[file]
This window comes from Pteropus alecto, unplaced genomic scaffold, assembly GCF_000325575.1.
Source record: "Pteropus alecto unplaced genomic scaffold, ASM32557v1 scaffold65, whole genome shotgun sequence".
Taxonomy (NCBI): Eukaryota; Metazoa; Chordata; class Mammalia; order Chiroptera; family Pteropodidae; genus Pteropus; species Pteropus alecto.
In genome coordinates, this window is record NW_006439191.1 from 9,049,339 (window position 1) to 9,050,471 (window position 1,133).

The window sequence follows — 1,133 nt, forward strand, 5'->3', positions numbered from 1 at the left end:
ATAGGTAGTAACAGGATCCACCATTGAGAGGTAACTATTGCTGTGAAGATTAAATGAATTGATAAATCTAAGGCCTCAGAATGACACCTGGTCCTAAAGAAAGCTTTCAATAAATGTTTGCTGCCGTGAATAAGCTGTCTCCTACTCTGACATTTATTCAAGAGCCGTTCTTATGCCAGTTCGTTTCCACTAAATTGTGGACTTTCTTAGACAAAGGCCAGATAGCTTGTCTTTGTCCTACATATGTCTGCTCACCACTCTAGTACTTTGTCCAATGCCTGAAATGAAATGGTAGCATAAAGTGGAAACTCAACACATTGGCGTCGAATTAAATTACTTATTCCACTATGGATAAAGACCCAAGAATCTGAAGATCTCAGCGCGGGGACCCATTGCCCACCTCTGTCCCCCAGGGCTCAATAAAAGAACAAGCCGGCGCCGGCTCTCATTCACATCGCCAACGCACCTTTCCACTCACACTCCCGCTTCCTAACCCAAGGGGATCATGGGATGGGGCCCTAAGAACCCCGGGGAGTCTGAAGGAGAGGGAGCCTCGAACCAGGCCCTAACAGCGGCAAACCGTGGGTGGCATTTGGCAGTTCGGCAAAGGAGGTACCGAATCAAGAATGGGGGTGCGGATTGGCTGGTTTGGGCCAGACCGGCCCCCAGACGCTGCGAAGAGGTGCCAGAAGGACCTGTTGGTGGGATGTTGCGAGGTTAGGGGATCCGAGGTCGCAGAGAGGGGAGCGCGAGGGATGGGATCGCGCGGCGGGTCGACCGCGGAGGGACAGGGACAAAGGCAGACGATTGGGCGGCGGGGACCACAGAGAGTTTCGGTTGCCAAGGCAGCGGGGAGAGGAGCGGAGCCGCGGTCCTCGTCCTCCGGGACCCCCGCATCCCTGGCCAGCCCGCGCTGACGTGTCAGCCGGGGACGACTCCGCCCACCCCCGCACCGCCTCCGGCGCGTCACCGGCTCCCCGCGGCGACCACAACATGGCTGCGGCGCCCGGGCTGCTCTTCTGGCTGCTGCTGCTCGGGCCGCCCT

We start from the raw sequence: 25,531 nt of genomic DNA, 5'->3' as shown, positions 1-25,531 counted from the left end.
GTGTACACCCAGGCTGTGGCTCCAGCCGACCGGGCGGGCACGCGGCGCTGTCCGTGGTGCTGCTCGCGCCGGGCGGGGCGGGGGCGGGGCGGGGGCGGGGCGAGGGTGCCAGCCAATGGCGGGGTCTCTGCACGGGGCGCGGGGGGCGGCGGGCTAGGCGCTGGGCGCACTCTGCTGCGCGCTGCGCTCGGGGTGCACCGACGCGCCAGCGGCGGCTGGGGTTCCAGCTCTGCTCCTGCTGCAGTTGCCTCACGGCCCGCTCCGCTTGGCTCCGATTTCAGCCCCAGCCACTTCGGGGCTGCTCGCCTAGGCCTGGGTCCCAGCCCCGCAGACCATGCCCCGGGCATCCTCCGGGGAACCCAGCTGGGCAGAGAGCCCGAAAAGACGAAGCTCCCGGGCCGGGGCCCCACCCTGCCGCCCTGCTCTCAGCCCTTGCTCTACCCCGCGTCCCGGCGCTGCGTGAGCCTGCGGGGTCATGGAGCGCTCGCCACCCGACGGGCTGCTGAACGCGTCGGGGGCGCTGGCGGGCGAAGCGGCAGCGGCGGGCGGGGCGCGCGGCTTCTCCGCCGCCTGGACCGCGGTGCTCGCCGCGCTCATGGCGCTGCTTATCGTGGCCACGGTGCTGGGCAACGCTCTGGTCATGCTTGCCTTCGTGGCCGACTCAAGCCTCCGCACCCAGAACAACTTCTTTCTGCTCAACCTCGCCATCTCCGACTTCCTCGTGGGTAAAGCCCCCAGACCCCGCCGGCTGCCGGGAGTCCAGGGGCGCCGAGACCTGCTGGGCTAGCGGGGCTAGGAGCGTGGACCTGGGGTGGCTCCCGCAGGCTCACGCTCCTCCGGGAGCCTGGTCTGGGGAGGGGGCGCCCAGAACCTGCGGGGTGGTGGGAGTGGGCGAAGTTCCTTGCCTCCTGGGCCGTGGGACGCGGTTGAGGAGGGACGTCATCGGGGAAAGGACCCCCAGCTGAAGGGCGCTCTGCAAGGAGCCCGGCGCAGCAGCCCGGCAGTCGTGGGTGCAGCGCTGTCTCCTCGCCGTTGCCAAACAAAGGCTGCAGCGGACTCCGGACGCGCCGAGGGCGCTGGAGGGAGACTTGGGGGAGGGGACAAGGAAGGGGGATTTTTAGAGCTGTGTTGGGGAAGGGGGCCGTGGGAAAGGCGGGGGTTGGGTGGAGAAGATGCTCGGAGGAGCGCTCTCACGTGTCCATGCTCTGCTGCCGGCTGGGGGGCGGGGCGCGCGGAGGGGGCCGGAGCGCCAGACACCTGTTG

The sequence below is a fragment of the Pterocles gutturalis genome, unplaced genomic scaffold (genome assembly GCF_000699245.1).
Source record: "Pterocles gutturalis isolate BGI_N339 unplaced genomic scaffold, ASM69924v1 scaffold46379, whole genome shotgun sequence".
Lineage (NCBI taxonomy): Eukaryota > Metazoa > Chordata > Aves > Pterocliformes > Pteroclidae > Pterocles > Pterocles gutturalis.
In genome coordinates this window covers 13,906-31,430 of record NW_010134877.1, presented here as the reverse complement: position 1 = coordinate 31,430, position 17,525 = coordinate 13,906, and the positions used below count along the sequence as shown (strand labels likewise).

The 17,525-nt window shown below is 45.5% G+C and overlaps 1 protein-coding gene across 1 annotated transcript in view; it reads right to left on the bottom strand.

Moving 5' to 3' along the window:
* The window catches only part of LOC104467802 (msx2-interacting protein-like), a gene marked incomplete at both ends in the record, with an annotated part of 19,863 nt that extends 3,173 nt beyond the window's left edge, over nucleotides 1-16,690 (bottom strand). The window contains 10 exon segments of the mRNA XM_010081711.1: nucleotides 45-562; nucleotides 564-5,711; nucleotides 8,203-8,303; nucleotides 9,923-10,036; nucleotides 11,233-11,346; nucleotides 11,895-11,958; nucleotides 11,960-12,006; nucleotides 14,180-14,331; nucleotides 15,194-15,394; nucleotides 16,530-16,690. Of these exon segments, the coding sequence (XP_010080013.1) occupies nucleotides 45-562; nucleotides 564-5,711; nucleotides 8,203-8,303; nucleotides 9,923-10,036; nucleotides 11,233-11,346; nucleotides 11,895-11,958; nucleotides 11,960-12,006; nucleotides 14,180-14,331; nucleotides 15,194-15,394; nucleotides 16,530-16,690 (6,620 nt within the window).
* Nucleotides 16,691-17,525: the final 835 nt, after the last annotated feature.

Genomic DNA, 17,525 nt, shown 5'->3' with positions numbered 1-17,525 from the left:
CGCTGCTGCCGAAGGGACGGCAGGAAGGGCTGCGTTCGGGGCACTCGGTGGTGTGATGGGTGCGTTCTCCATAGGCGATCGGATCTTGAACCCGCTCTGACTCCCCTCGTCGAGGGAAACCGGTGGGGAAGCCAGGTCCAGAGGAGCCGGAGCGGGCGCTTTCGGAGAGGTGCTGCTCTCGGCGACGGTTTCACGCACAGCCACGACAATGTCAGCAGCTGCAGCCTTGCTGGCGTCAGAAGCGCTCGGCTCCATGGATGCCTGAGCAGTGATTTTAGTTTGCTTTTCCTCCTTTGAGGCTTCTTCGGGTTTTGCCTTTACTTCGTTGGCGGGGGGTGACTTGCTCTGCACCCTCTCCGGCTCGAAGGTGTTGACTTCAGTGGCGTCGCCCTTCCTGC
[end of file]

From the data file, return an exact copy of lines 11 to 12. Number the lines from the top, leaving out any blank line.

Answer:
Lineage (NCBI taxonomy): Eukaryota > Metazoa > Chordata > Aves > Pterocliformes > Pteroclidae > Pterocles > Pterocles gutturalis.
In genome coordinates this window covers 13,906-31,430 of record NW_010134877.1, presented here as the reverse complement: position 1 = coordinate 31,430, position 17,525 = coordinate 13,906, and the positions used below count along the sequence as shown (strand labels likewise).